Russell Brand famously declared that he doesn’t vote and urged others to do the same. However a few days before the election, faced with the prospect of a Conservative majority he changed his mind and urged voters to choose Labour. Would it have made a difference if the sort of voters that may be influenced by Russell Brand had in fact voted labour?

Evidence of the age effect on turnout

The ONS (office of national statistics), provides a full breakdown of the number of people in each year class for each constituency.

Russell Brand is just turning 40, so in order to produce an age index for each constituency I grouped the data into under 40s (Russell Brand generation) and over 40s. I then calculated the percent of “older” people in each constituency in order to look at whether there was any consistent trend in turnout as a function of the age of the voting population. I used data for England and Wales without Scotland and Northern Ireland.

The results are very clear.

Note that this is not just the turnout of registered voters, which is most often reported. It is the percentage of the population that were old enough to vote that did in fact cast a vote. This is staggeringly low in some constituencies. They are all those with a high proportion of younger voters in the “Russell Brand” generation. A trend is very clear.

Evidence of the age effect on votes for Labour

Conservatives do very well in constituencies with a large proportion of older voters. Labour tend to win in constituencies with more younger voters. The conservatives only won in eight constituencies with a majority of voters under 40. Labour only won four constituencies with over 70% of the population over 40.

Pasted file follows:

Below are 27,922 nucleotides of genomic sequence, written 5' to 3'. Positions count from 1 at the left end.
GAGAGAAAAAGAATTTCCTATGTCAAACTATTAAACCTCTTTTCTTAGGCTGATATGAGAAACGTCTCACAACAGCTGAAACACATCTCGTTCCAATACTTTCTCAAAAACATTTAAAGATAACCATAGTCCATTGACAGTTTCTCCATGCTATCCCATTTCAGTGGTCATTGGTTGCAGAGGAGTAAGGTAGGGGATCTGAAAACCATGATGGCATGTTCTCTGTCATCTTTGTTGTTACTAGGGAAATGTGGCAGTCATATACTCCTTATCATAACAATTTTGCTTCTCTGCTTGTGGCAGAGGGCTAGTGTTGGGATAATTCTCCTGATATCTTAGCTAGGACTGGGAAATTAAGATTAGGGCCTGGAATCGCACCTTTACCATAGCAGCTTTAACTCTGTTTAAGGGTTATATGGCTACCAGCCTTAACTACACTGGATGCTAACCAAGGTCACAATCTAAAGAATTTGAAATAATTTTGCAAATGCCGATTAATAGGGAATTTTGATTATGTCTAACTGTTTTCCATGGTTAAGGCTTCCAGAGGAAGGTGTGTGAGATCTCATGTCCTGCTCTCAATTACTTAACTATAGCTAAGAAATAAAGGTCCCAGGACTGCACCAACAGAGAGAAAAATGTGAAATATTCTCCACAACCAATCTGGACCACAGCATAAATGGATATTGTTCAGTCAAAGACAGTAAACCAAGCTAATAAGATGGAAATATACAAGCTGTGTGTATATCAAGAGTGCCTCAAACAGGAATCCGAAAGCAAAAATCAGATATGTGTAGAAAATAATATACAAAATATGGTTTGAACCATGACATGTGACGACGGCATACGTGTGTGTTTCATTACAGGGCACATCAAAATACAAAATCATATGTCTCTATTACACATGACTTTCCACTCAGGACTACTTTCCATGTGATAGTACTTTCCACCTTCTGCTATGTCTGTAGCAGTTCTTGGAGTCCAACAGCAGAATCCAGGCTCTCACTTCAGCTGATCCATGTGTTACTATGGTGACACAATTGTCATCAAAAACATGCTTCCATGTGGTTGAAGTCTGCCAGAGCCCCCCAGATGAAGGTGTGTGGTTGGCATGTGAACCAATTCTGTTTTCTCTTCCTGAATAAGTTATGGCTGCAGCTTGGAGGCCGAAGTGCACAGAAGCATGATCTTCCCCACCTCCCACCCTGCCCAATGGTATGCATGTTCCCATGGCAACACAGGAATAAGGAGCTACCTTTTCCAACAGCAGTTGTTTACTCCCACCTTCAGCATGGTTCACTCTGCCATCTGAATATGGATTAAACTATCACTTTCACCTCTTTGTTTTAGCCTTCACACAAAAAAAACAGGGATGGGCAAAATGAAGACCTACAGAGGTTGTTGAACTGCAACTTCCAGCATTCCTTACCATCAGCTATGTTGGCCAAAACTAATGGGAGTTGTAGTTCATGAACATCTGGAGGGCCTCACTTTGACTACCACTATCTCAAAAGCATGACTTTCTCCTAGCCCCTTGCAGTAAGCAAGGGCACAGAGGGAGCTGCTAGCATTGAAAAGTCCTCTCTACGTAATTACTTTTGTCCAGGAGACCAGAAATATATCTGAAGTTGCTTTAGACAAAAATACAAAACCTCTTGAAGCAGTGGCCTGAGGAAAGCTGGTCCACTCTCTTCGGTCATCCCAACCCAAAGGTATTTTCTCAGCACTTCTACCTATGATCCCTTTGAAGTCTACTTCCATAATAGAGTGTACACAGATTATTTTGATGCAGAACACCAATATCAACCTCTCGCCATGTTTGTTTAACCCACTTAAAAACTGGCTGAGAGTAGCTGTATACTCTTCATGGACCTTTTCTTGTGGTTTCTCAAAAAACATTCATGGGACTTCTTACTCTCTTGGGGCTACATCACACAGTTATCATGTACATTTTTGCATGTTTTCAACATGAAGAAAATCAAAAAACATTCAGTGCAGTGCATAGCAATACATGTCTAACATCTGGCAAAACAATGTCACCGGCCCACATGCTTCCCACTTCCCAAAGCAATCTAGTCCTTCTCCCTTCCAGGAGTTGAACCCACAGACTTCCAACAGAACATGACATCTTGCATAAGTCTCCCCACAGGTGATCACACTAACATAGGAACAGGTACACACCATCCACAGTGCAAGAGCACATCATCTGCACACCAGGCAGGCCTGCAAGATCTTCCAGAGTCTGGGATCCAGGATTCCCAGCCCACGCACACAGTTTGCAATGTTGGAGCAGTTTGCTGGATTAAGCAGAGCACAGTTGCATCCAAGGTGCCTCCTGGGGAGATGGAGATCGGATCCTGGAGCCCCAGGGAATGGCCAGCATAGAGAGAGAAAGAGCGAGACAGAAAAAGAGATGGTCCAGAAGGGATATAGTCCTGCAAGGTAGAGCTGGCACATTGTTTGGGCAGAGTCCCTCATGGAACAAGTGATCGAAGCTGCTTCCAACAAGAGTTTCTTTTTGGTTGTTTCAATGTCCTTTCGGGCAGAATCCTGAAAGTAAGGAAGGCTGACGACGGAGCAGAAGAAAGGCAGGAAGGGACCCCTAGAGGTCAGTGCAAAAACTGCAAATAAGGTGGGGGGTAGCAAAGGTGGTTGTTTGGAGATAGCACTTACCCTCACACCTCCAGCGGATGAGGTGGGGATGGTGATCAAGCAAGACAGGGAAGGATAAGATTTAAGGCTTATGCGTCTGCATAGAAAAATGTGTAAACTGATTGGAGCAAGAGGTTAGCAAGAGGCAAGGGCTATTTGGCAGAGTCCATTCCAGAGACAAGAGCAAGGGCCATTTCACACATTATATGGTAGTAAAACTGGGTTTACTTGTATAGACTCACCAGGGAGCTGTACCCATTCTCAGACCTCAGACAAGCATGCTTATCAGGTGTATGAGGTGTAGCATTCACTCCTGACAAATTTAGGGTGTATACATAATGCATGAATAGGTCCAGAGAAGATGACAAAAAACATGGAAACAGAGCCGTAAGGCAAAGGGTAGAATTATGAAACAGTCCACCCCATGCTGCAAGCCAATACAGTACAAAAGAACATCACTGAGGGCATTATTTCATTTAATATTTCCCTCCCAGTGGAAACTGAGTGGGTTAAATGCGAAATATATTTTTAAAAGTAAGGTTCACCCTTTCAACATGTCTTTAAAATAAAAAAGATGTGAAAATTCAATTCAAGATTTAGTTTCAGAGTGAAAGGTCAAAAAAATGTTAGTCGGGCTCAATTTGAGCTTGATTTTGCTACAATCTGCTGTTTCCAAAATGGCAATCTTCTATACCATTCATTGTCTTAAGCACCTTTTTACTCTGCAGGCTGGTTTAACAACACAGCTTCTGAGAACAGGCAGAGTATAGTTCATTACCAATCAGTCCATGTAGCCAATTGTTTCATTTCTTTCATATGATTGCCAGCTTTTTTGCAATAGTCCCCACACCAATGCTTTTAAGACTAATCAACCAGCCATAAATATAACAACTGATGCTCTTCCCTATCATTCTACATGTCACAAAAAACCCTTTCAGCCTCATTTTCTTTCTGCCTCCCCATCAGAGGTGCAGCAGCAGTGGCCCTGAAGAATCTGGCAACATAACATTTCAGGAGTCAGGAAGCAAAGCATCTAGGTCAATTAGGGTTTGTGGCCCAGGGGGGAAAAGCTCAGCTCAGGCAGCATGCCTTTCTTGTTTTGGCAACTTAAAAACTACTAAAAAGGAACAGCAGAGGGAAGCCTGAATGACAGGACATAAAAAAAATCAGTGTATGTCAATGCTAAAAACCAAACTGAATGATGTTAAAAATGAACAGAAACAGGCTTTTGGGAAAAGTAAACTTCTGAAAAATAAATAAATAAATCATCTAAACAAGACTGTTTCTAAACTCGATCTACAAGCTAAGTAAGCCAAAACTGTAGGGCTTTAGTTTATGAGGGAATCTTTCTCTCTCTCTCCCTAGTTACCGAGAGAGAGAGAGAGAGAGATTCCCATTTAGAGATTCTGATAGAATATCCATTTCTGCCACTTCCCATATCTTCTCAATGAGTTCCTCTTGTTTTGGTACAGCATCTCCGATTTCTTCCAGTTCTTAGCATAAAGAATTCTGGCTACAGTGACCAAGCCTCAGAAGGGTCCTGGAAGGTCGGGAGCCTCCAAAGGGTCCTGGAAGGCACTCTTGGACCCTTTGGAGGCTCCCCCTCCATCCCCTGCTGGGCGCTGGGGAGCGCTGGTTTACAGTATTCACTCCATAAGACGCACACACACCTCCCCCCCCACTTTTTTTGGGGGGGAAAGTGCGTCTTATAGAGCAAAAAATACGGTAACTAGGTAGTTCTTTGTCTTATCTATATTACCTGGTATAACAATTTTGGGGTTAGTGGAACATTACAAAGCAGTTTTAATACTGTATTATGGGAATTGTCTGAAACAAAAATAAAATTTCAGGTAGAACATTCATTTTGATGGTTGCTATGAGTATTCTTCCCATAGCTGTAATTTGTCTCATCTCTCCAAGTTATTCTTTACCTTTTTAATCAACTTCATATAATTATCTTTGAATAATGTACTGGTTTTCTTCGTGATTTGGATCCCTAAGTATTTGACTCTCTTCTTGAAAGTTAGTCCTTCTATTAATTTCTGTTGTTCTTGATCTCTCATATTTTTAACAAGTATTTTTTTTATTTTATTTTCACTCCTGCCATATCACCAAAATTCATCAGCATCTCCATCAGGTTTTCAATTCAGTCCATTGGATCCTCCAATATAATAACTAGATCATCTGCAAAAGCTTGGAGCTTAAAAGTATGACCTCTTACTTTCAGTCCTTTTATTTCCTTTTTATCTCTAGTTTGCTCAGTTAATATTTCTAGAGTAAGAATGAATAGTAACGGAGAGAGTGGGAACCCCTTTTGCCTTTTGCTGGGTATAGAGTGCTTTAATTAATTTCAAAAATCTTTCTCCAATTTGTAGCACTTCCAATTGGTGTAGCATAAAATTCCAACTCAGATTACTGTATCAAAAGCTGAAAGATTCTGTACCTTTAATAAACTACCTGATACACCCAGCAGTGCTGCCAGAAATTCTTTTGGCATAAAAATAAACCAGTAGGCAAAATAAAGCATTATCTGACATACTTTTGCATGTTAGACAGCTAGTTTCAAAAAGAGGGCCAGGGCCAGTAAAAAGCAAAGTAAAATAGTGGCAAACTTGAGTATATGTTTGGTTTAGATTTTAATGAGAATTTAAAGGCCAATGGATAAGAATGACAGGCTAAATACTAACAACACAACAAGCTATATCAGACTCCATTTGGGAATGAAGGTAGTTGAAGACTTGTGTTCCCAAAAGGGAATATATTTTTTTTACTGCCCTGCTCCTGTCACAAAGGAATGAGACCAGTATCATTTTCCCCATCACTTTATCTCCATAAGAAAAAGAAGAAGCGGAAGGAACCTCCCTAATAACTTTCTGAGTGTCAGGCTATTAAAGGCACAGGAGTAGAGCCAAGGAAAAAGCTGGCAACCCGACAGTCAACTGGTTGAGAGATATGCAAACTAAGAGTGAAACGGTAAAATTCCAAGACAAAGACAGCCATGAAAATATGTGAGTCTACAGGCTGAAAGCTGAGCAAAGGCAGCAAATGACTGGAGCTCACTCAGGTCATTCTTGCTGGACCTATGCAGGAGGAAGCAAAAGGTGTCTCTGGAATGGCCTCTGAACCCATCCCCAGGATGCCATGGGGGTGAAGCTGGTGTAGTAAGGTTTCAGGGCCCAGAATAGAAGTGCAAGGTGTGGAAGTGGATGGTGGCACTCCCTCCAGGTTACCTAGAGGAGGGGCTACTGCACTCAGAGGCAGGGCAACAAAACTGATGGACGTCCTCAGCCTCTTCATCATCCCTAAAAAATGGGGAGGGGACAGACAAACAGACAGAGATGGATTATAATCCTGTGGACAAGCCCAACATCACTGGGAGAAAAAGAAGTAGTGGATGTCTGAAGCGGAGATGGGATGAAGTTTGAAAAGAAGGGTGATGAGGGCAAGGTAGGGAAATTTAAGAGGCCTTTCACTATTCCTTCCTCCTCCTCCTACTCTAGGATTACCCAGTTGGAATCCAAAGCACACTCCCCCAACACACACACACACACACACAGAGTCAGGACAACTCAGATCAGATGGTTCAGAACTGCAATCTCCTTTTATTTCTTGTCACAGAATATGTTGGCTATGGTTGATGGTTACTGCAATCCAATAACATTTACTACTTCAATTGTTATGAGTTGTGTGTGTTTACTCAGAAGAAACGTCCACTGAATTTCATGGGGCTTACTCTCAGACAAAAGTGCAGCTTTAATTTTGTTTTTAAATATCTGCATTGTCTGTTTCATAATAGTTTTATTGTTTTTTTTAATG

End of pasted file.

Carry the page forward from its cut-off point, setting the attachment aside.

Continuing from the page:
What would have happened if younger voters had turned out to vote labour?

It might be argued that if older voters are in the majority there is little point in voting if you are young. However the reverse could be true. The overall proportion of under 40s registered to vote and in fact voting is around 55%. There are therefore a large number of potential voters that labour could reach by inspiring them. In contrast a large proportion of potential conservative voters do in fact already vote. Although Labour cannot hope to win seats with a large proportion of older voters, getting the vote out where under 40s make up between 40 and 60% of the total voters could make a big difference.

I simulated a situation in which 20% of the under 40s in each constituency added their votes to labour (excluding Scotland).

So if 20% of the Russell Brand generation had in fact taken his final advice and gone out and voted labour, labour would have won a clear majority. Incidentally the total number involved would be around 3.5 million votes, which is just over the number of followers on Russell Brand’s facebook page.